Here’s a true story: A nonprofit was used to finding all of their clients through face-to-face contact. No one had considered any other means. Their website was barely functional, with no mention of their nonprofit status; it directed visitors to an email address that no one was monitoring; and it lacked information about who they were and who they served. It was hardly more than a holding page and was their only marketing effort.
As a result, the community had an entirely misguided idea of the nonprofit’s purpose. In fact, the community thought it was a for-profit company. The nonprofit was even accused by other organizations of “raiding” clients!
The ABCs of nonprofit marketing are the same as the ABCs of for-profit marketing (audience-specific, balanced, and complete), as described in my previous blog post. But here are some of the most common errors that nonprofits make in marketing materials:
- They neglect to say that they are a 501(c)3 nonprofit. Your nonprofit status is important to donors and granting organizations. Include that information somewhere on all your marketing materials and proposals.
- They make it difficult for anyone to reach them. Reaching the organization should be the easiest process, whether it’s through a link on your website, an email address and phone number on your brochure, a return envelope in your appeal letter, or an article about places where you’ll be presenting or setting up a booth.
- They do not consider the general public. The general public is filled with potential clients, donors, and volunteers. If all your marketing efforts are directed to known clients and known donors, you are missing a large part of your audience. You are also neglecting to build community support.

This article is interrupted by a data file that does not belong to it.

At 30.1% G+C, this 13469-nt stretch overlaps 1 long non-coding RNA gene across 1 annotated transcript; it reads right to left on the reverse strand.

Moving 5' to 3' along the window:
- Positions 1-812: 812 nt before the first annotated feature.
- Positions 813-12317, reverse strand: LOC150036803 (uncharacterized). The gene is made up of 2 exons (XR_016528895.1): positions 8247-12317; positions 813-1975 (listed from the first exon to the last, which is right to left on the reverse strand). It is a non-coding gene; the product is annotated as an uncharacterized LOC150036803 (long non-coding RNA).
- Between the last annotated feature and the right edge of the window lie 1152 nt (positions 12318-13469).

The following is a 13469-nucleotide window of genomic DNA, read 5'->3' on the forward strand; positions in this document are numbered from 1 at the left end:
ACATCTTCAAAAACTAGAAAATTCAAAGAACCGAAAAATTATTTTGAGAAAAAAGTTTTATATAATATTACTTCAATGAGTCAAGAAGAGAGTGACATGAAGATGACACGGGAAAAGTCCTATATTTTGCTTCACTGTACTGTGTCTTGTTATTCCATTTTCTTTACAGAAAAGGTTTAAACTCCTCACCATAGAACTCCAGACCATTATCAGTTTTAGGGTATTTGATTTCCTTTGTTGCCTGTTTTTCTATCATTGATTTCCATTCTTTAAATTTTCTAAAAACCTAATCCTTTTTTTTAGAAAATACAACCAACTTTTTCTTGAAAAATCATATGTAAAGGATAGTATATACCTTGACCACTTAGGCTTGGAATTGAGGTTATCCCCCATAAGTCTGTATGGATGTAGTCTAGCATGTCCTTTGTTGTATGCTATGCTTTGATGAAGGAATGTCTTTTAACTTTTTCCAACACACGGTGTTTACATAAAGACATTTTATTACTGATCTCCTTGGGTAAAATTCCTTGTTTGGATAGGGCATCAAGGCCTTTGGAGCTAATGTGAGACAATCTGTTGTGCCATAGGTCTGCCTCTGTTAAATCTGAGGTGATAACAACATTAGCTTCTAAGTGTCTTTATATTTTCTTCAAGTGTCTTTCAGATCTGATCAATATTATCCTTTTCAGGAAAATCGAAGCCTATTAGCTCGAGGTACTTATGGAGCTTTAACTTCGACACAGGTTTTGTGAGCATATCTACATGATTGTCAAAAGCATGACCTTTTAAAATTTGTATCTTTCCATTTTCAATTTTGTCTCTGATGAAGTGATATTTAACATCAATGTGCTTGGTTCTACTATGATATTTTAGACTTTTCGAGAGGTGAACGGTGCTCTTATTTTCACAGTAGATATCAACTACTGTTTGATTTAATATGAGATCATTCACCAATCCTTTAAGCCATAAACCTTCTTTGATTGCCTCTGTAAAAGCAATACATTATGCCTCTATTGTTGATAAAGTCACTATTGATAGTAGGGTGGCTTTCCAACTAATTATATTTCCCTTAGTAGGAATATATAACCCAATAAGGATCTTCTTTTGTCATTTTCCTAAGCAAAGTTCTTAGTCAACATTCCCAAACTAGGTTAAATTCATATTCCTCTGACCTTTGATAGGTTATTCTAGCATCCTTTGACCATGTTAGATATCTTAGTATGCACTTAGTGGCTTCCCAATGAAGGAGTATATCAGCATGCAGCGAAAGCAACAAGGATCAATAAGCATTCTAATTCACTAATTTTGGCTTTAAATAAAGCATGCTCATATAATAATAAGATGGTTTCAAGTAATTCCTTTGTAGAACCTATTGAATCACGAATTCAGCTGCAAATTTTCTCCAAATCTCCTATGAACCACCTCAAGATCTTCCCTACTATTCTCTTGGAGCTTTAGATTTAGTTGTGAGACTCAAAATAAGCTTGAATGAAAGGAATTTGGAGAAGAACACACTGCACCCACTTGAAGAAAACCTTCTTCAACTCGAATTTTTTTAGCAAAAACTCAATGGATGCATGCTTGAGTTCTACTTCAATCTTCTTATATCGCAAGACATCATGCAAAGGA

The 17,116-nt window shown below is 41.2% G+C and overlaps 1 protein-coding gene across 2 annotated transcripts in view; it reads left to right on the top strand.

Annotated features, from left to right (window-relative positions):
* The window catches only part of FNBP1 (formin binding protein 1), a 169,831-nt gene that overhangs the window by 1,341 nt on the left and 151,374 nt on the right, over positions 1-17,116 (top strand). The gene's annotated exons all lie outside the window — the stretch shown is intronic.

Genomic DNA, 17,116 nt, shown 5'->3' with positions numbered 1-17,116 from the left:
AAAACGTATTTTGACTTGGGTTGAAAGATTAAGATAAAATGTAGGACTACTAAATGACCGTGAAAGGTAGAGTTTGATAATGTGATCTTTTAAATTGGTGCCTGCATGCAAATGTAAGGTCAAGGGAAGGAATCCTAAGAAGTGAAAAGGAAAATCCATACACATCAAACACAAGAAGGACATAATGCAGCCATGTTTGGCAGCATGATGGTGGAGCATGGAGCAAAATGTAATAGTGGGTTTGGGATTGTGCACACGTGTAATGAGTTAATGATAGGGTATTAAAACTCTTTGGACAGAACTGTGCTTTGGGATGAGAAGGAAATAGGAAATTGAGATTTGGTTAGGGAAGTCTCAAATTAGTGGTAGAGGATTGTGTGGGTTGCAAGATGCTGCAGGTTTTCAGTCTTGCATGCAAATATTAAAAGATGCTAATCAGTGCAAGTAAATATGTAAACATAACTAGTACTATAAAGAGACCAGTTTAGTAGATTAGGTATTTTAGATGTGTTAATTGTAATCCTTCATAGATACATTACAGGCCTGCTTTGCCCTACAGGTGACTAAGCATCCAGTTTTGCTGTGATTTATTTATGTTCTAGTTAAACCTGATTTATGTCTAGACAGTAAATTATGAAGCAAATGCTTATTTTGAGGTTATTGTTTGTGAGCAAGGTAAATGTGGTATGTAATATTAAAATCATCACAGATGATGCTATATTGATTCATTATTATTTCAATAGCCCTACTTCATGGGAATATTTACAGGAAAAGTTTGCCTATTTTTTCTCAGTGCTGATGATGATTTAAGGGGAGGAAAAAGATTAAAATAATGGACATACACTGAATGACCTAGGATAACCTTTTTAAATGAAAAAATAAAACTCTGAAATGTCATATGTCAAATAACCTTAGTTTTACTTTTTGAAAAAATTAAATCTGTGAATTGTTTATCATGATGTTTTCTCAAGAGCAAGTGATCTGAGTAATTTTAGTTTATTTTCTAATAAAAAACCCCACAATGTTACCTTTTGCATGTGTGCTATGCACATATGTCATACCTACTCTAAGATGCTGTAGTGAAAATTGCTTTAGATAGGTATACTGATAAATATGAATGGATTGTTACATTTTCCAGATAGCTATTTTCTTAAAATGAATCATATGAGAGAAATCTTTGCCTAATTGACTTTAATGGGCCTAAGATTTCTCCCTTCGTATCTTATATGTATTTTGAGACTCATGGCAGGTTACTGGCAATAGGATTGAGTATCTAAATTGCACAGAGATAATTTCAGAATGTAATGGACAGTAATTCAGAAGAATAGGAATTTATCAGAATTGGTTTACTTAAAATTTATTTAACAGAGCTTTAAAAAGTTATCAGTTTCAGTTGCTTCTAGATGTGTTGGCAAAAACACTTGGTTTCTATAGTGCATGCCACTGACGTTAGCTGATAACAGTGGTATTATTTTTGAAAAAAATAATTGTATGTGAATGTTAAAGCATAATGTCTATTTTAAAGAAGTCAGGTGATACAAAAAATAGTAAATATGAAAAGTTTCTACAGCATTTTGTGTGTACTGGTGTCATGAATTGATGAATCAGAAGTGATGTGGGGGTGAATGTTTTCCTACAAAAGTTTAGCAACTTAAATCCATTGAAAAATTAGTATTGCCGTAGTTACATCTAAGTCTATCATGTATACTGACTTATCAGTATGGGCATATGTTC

The nonprofit described above asked me to turn their marketing efforts around. I stressed that one of the most important tasks that nonprofit marketing can accomplish is to put a face on the organization, including clients, donors, and volunteers.
I rewrote and drastically broadened the website content, and made sure that contact was simple, direct, and monitored. I wrote articles about the nonprofit, welcoming new Board members, thanking donors, and featuring (anonymous) client successes. I started a Facebook page. Once the community understood how the nonprofit was helping families right in their neighborhood, the nonprofit began to receive community-based grants and word of mouth referrals. The revised marketing opened up areas of financial support, but more importantly reached clients the nonprofit had not reached before–without jeopardizing its relationship with other organizations.
If your nonprofit is stagnating; if your marketing efforts are one-note; and if you haven’t revised your marketing materials in years, now is the time to contact TWP Marketing & Technical Communications.